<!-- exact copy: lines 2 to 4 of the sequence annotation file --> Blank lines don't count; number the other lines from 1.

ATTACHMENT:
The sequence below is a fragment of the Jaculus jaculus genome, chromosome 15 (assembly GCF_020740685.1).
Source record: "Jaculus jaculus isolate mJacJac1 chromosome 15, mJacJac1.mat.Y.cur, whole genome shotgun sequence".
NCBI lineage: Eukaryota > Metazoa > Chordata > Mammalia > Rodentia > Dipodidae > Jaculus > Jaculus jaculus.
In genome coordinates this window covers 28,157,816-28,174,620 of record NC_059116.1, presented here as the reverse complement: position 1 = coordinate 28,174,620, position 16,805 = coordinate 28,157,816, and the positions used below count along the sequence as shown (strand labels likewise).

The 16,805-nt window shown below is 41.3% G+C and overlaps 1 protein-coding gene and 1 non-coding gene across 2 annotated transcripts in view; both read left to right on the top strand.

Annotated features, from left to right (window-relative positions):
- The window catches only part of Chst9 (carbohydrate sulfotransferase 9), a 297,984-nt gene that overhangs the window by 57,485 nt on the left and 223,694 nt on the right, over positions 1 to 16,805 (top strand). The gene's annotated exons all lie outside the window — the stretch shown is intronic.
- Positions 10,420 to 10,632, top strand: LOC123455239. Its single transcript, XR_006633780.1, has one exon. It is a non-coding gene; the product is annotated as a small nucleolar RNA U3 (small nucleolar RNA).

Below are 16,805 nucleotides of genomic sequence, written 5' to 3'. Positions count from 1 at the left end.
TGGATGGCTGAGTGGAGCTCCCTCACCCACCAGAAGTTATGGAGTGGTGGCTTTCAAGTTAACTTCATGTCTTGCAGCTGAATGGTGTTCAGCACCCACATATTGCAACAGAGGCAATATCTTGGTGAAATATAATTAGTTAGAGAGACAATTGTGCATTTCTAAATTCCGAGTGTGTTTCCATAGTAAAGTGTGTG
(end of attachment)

Source record: "Jaculus jaculus isolate mJacJac1 chromosome 15, mJacJac1.mat.Y.cur, whole genome shotgun sequence".
NCBI lineage: Eukaryota > Metazoa > Chordata > Mammalia > Rodentia > Dipodidae > Jaculus > Jaculus jaculus.
In genome coordinates this window covers 28,157,816-28,174,620 of record NC_059116.1, presented here as the reverse complement: position 1 = coordinate 28,174,620, position 16,805 = coordinate 28,157,816, and the positions used below count along the sequence as shown (strand labels likewise).